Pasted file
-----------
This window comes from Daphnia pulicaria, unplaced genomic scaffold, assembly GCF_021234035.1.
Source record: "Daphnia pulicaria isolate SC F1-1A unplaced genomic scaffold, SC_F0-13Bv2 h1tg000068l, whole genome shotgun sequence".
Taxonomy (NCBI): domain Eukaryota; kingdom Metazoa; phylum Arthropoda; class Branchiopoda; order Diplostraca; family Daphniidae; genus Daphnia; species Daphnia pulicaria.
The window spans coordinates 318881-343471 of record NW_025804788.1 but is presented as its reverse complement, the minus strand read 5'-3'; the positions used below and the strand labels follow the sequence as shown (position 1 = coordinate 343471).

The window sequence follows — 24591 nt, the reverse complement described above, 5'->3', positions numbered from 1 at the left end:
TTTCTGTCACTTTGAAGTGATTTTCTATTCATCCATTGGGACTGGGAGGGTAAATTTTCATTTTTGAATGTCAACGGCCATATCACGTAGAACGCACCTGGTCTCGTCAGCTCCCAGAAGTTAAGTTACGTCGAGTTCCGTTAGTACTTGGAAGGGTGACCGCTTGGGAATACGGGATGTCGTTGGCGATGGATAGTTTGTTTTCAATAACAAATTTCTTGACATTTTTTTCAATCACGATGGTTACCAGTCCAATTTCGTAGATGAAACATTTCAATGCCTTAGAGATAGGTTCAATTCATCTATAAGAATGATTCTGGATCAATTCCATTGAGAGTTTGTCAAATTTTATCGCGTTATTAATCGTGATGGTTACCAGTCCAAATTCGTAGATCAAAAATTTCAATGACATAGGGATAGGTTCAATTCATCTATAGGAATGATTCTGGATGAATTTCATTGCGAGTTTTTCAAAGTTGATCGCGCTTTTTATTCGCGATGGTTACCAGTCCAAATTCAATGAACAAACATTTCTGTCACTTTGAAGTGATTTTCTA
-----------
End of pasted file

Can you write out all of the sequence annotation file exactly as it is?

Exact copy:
This window comes from Daphnia pulicaria, unplaced genomic scaffold, assembly GCF_021234035.1.
Source record: "Daphnia pulicaria isolate SC F1-1A unplaced genomic scaffold, SC_F0-13Bv2 h1tg000068l, whole genome shotgun sequence".
Taxonomy (NCBI): domain Eukaryota; kingdom Metazoa; phylum Arthropoda; class Branchiopoda; order Diplostraca; family Daphniidae; genus Daphnia; species Daphnia pulicaria.
The window spans coordinates 318881-343471 of record NW_025804788.1 but is presented as its reverse complement, the minus strand read 5'-3'; the positions used below and the strand labels follow the sequence as shown (position 1 = coordinate 343471).

The window sequence follows — 24591 nt, the reverse complement described above, 5'->3', positions numbered from 1 at the left end:
TTTCTGTCACTTTGAAGTGATTTTCTATTCATCCATTGGGACTGGGAGGGTAAATTTTCATTTTTGAATGTCAACGGCCATATCACGTAGAACGCACCTGGTCTCGTCAGCTCCCAGAAGTTAAGTTACGTCGAGTTCCGTTAGTACTTGGAAGGGTGACCGCTTGGGAATACGGGATGTCGTTGGCGATGGATAGTTTGTTTTCAATAACAAATTTCTTGACATTTTTTTCAATCACGATGGTTACCAGTCCAATTTCGTAGATGAAACATTTCAATGCCTTAGAGATAGGTTCAATTCATCTATAAGAATGATTCTGGATCAATTCCATTGAGAGTTTGTCAAATTTTATCGCGTTATTAATCGTGATGGTTACCAGTCCAAATTCGTAGATCAAAAATTTCAATGACATAGGGATAGGTTCAATTCATCTATAGGAATGATTCTGGATGAATTTCATTGCGAGTTTTTCAAAGTTGATCGCGCTTTTTATTCGCGATGGTTACCAGTCCAAATTCAATGAACAAACATTTCTGTCACTTTGAAGTGATTTTCTA